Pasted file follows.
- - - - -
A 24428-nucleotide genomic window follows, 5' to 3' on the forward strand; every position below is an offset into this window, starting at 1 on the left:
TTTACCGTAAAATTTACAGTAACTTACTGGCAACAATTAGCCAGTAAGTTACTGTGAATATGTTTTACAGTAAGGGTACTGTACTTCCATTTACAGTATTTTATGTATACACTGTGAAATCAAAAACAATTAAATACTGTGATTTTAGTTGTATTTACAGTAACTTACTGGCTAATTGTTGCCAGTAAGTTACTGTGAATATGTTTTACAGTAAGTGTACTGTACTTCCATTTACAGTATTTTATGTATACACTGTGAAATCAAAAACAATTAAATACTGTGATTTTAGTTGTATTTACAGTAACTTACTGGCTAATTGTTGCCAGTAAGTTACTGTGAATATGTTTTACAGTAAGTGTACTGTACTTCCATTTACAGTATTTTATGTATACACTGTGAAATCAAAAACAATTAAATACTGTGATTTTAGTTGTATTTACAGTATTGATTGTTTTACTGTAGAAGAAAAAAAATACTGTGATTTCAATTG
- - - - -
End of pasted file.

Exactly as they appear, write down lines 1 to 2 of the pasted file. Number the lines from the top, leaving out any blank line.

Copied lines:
A 24428-nucleotide genomic window follows, 5' to 3' on the forward strand; every position below is an offset into this window, starting at 1 on the left:
TTTACCGTAAAATTTACAGTAACTTACTGGCAACAATTAGCCAGTAAGTTACTGTGAATATGTTTTACAGTAAGGGTACTGTACTTCCATTTACAGTATTTTATGTATACACTGTGAAATCAAAAACAATTAAATACTGTGATTTTAGTTGTATTTACAGTAACTTACTGGCTAATTGTTGCCAGTAAGTTACTGTGAATATGTTTTACAGTAAGTGTACTGTACTTCCATTTACAGTATTTTATGTATACACTGTGAAATCAAAAACAATTAAATACTGTGATTTTAGTTGTATTTACAGTAACTTACTGGCTAATTGTTGCCAGTAAGTTACTGTGAATATGTTTTACAGTAAGTGTACTGTACTTCCATTTACAGTATTTTATGTATACACTGTGAAATCAAAAACAATTAAATACTGTGATTTTAGTTGTATTTACAGTATTGATTGTTTTACTGTAGAAGAAAAAAAATACTGTGATTTCAATTG